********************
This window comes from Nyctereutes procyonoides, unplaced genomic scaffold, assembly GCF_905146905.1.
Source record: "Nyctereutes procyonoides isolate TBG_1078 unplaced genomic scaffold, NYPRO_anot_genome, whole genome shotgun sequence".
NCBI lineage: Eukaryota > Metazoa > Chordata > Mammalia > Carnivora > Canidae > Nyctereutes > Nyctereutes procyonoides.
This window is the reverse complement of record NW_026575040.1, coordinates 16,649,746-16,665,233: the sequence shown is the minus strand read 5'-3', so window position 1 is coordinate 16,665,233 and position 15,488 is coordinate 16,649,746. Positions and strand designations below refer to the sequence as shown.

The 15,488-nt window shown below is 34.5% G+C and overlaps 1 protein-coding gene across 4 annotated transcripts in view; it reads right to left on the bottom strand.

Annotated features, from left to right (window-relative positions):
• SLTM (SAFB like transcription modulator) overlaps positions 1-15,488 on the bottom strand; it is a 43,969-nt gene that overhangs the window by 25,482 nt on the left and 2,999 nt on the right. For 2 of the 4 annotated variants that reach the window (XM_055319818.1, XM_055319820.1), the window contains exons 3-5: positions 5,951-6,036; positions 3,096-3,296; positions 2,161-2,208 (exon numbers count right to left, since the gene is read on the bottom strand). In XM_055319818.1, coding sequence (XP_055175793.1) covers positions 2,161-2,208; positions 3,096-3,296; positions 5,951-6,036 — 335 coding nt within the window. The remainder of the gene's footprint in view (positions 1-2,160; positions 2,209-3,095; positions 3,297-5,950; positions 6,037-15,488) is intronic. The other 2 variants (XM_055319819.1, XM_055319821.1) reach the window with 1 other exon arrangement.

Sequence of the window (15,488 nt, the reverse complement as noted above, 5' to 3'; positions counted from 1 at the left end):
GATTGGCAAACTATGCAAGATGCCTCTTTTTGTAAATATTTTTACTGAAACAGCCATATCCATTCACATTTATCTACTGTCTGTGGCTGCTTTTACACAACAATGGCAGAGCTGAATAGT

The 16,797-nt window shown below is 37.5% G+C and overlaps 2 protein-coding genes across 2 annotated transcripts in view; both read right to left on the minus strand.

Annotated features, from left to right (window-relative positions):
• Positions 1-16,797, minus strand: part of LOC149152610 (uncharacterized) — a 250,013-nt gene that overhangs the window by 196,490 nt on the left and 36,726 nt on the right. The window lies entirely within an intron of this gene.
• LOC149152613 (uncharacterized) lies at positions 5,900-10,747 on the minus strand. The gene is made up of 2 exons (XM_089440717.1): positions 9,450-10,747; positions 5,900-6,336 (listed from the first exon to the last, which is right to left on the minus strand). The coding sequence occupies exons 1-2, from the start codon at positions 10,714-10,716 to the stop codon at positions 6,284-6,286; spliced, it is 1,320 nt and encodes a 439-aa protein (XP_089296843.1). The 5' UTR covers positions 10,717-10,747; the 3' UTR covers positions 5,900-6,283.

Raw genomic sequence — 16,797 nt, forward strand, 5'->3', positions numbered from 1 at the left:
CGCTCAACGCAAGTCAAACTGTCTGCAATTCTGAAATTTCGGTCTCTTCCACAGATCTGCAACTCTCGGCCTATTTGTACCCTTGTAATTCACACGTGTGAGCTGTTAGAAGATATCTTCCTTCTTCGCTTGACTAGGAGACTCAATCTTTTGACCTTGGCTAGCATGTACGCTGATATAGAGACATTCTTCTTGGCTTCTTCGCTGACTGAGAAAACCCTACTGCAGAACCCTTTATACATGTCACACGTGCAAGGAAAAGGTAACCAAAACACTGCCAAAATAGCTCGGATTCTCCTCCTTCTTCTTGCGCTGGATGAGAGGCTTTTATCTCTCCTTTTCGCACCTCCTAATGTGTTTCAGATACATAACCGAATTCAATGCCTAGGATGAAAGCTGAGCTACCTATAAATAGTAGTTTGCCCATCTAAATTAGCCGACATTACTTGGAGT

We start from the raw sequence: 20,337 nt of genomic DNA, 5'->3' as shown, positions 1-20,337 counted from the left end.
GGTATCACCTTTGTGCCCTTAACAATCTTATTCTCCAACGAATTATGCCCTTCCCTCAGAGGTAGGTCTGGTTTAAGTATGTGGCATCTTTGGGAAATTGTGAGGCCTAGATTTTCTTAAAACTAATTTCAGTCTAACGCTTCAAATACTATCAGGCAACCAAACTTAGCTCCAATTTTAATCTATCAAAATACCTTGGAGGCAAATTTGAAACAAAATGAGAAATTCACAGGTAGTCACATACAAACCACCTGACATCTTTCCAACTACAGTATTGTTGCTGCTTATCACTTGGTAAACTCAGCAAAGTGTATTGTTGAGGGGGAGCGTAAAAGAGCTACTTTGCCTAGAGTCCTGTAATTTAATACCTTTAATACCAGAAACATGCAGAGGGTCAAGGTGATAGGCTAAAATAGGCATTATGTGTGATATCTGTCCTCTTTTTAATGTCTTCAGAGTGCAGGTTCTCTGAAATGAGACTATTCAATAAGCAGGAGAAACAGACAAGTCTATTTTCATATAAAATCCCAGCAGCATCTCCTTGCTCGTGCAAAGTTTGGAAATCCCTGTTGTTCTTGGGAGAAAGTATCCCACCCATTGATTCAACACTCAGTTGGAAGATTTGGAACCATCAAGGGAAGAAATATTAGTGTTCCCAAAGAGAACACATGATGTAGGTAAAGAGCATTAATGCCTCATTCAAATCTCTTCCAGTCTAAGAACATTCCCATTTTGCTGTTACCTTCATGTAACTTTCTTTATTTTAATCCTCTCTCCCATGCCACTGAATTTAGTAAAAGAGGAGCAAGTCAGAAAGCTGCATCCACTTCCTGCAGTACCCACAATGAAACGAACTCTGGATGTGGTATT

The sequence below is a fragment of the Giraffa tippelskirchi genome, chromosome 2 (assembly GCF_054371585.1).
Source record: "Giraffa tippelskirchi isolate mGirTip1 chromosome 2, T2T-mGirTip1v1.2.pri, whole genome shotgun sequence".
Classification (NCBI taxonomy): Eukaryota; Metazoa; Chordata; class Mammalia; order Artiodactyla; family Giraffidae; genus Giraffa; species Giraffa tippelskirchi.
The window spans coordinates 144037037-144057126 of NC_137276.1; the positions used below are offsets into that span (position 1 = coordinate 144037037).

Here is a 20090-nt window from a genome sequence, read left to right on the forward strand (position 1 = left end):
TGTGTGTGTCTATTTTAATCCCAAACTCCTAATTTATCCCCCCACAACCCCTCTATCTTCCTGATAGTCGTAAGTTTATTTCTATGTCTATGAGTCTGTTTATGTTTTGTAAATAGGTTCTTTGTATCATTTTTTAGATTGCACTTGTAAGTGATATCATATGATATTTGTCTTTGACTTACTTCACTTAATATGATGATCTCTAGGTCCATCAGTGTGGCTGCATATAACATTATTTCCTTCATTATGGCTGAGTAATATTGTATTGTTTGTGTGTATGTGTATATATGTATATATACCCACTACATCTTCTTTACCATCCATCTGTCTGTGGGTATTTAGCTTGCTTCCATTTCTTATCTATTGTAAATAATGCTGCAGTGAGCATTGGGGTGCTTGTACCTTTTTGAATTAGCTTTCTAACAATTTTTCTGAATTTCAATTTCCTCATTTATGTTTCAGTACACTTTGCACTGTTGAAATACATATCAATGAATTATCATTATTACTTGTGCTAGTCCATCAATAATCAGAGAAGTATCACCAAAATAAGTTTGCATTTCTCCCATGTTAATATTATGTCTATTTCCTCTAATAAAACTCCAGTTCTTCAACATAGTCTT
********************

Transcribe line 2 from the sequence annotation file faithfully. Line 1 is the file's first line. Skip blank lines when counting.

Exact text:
Source record: "Nyctereutes procyonoides isolate TBG_1078 unplaced genomic scaffold, NYPRO_anot_genome, whole genome shotgun sequence".